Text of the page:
My Devine Ancestors

Rosslyn Thom

The Devine Family 

A number of Devine cousins have researched this family, and the following are details of five sources.


Betty E Duns - book

The family tree of Philip Devine c1761-1821 & Ann Doyle c1769-1822 and their children

Published by Betty in 1989 in Port Lincoln, South Australia

Note - In this book Betty states that Rosetta Pierson (sic) the wife of Edward Devine, son of Philip and Ann above, was the daughter of William Eggleton (arrived First Fleet ship Alexander, 1788) and Mary Dickenson (arrived First Fleet ship Lady Penryhn, 1788), this is incorrect, click here.


Jess Devine

Research by Jess was published as a Bicentennial Feature in 52 articles in the Warwick Dailey News from the middle of 1987 to February 1988. Most are about the early history of white settlement in Sydney. Known specific articles relating to the Devine family in this series are

Number 44 - 15 January 1988
Number 46 - 20 January 1988
Number 47 - 21 January 1988
No number - 27 January 1988   
Number 50 - 2 February 1988
Number 51 - 9 February 1988

There could be others


Louise Wilson - book

Southwark Luck - the story of Charles Homer Martin, Ann Forrester and their children

Published by Louise in 2012 in South Melbourne, Victoria

Particular references to the Devine family as a result of Elizabeth Ann Martin 1824-1920 marrying in 1844 to Philip Devine

pages 157 - 176 - The life story of Elizabeth and Philip and some details about their children.

pages 319-320 - Devine births, deaths and marriage details


Fellowship of First Fleeters website - Philip Devine

Ann Doyle

Extract from book - The Second Fleet by Michael Flynn, Sydney, 1993, page 251

Ann Doyle (c1770-1822)

Ann Doyle and Ann Poor were sentenced to death at the Maidstone, Kent Lent Assizes of 1787 for a burglary at East Greenwich in which a pair of sheets and a bundle of clothing and linen had been stolen. On 17 April 1787 they were reprieved to transportation for seven years on 4 April 1789 Doyle, aged 18, was embarked on the Lady Juliana which sailed from the Thames on 4 June.

On 1 August 1790, eight weeks after landing, Doyle was among 194 convicts, mostly women, sent to Norfolk Island on the Surprize, arriving a week later. She bore four children on the island: Sarah (1791), Rebecca (1794), Edward (1796) and Thomas (1798). A surviving baptismal record names the father of Thomas as the First Fleet Convict Philip Devine (alias Thomas Hilton Tennant) C1760-1821, tried Essex). He was probably also the father of the elder children (but no baptismal records survive to give an indication of their paternity). The couple separated some time after 1798 and before 1805, when Devine sailed for Sydney and joined the expedition to settle Port Dalrymple, Van Diemens Land. He took with him one of his sons (probable Edward), and had returned to New South Wales by 1806. Ann retained the custody of the three remaining children. She was living with a constable, William Parsons (Salamander 1791, tried Old Bailey) when they were among the settlers transferred from Norfolk Island to Van Diemens Land on the City of Edinburgh in September 1808. Three children went with them. The couple married at Hobart on 3 June 1812 and Ann died there on 6 August 1822; her burial at St Davids Cemetery, Hobart was registered on the 9th. Parsons was buried with her in June 1826.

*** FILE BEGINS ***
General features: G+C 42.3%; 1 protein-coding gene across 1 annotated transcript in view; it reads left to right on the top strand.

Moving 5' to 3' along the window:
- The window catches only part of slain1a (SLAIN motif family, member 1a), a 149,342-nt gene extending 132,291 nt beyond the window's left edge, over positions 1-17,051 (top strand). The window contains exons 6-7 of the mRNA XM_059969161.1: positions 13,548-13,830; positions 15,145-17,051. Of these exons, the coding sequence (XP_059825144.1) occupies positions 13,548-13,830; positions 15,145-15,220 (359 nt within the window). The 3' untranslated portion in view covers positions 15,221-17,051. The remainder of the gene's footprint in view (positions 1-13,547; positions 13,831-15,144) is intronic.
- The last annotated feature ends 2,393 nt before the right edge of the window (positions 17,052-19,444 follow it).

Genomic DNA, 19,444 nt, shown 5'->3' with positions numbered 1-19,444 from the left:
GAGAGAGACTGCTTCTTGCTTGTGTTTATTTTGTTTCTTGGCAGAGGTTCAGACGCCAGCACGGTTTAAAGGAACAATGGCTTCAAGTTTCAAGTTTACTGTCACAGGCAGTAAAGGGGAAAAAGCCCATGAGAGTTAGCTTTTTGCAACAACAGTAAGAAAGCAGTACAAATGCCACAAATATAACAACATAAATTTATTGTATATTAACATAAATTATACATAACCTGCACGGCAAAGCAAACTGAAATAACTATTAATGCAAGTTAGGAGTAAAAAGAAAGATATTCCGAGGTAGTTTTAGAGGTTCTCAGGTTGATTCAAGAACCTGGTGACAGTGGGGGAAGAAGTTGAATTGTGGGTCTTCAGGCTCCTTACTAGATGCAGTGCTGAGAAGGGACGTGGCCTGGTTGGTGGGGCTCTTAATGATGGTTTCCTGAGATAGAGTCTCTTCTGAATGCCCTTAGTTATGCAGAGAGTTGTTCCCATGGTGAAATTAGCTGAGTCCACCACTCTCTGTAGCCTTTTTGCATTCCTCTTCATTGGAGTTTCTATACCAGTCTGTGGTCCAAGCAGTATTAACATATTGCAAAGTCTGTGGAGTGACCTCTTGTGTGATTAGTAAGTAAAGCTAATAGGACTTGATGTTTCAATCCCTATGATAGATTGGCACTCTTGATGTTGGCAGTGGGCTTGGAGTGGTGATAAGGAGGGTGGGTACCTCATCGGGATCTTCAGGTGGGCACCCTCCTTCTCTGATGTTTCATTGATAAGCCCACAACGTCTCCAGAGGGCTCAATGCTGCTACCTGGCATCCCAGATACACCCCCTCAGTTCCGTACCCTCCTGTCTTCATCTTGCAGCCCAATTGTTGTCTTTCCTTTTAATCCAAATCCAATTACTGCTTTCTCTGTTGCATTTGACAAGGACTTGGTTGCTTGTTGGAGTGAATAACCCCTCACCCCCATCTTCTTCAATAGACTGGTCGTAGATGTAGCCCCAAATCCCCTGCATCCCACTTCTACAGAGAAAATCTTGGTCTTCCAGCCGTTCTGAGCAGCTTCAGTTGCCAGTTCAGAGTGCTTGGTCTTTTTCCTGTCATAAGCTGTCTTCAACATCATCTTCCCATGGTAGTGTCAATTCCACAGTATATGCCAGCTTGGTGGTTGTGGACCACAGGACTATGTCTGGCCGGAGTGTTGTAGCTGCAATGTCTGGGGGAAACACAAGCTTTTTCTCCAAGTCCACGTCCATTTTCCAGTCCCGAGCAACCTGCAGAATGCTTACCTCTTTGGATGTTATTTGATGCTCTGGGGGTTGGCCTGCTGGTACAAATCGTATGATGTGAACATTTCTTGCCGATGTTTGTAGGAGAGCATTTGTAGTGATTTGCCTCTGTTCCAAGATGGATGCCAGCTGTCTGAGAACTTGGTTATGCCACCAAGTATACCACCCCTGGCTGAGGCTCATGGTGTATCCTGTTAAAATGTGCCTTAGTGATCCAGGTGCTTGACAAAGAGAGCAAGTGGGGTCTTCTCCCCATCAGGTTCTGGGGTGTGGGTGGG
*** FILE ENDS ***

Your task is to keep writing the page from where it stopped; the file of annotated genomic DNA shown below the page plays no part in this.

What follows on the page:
Also see Australian Royalty website

My home page

Returne to Grahame's home page

My Ancestors

Return to Rosslyn's Link Page

Rosslyn's Chart

Go to Rosslyn's Chart to see where her Devine ancestors fit in